OPEC, the oil cartel whose members control most of the world’s oil reserves, celebrates its 50th anniversary Tuesday. In September of 1960, the governments of Iraq, Iran, Kuwait, Saudi Arabia and Venezuela met in Baghdad to discuss ways to increase the price of the crude oil they produced. They ended up creating the Organization of Petroleum Exporting Countries. But for the United States, it is nothing to celebrate.
That year, the United States was the strongest creditor nation in the world and had a relatively small need for imported oil.
But by 1973, our rising demand for oil meant we had to import 34 percent of the oil we used. That year, following the Yom Kippur War, Arab members of OPEC led an oil embargo against America. Long lines formed as service stations rationed gasoline, and the economy suffered. Every president since then vowed to end our dependence on foreign oil.
The result? We now import 60 percent of our oil. In 50 years, we have gone from being a strong creditor nation to a debtor nation sinking into deeper debt with every month of oil imports.
A major cause of our currently stalled economy is the vast amount we spend importing oil, averaging a billion dollars a day over the past three years. In June alone, oil imports accounted for $27 billion of the $47 billion trade deficit.
Most members of OPEC are undemocratic, hostile to our interests or both. If trends continue, OPEC will increase in power and revenues as the oil output of non-OPEC nations decline. We are at risk. Abundant, affordable energy is a fundamental requirement for a strong economy and a high standard of living, including the ability to fund government services.
After the Arab oil embargo, we made some changes. In 1973, we generated more than 20 percent of our electric power with oil; now it’s less than 2 percent. But in transportation, we still live in an OPEC dream. About 97 percent of our transportation depends on oil.
Last week, President Obama called for a $50 billion investment in the nation’s roads, railways and airports. But if our cars, trains and planes still depend only on oil, we will have just made it easier to transfer more wealth to OPEC. (We will spend more than $50 billion in just two months worth of oil imports). At the top of the infrastructure checklist should be measures to cut our dependence on oil.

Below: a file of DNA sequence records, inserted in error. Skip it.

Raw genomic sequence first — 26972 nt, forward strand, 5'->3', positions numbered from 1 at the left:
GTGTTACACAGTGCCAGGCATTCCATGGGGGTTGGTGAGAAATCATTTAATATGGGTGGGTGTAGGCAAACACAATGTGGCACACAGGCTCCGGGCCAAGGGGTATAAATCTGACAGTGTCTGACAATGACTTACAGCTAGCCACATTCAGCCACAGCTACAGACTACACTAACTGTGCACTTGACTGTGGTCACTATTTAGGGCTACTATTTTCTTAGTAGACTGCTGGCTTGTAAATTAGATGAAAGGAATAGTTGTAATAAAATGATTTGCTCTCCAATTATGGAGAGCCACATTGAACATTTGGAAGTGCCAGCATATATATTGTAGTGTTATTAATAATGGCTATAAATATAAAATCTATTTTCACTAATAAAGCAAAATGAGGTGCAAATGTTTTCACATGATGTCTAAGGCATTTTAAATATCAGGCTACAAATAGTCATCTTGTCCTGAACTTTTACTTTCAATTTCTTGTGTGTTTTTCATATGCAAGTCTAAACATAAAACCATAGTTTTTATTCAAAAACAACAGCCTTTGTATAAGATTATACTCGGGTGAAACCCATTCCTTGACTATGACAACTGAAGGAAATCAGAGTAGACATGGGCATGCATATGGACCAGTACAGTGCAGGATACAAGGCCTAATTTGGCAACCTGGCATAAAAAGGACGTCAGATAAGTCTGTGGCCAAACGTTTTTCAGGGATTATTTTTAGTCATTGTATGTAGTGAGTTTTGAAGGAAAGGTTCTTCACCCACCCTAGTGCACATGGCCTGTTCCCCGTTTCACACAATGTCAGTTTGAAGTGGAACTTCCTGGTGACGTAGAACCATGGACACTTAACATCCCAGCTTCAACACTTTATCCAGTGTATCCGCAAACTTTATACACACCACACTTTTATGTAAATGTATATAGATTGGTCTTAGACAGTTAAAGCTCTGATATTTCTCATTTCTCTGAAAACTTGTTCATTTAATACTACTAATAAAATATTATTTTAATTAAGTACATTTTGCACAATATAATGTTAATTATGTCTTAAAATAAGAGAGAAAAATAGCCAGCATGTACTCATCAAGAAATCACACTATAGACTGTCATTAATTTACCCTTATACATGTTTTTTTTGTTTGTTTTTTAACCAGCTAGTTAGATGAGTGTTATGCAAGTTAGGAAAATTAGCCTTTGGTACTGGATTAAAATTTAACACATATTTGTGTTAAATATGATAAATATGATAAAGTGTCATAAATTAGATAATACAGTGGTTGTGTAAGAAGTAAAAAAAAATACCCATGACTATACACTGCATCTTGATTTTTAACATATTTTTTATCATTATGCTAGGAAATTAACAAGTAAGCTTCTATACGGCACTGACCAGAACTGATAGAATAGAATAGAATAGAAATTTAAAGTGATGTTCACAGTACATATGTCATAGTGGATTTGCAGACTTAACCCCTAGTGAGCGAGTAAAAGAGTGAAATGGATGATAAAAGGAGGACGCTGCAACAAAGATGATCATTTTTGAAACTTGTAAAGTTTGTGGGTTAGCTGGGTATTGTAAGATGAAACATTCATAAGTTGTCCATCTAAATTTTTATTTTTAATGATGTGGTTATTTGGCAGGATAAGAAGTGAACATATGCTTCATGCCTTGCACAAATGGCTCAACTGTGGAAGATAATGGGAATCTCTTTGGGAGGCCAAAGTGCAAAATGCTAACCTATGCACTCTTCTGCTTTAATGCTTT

In April, the U.S. adopted new rules for fuel economy and emissions. By 2016, cars will have to get 37.8 miles per gallon; 28.8 mpg for light trucks.
But this won’t be enough to break our dependence. To do this, we need to move much faster to electricity and alternative fuels in our vehicles, and we need to transform the systems for moving people and goods.
We will need regulatory reform for electric utilities as well as vehicle innovation. Advances in communication and software are creating remarkable opportunities for coordination between vehicles and transportation systems as well as with utilities. The transportation and energy systems of the future can be clean, green and smart — and increasingly oil free.
In May, the president ordered a technical assessment on incentives and reforms needed to encourage new and emerging technologies and the “infrastructure for advanced vehicle technologies.” Those assessments should be used to direct the priorities for spending the $50 billion in new transportation infrastructure.
Thanks to grants from the U.S. Department of Energy working with the Idaho National Laboratory, by this time next year, charging infrastructure for advanced electric vehicles will be in place in major metropolitan areas along the Interstate 5 corridor. The president’s new transportation plan should build on this West Coast work to help end our oil dependence. That would be a good start to ensure that OPEC won’t be around to celebrate another 50 years at our expense.
Steve Marshall, a senior fellow at the Cascadia Center for Regional Development, is working with the West Coast Corridor Coalition on a conference this week at Stanford University called “Climate Policy and Transportation: Building a Clean, Green and Smart West Coast Corridor” (westcoastcorridors.org)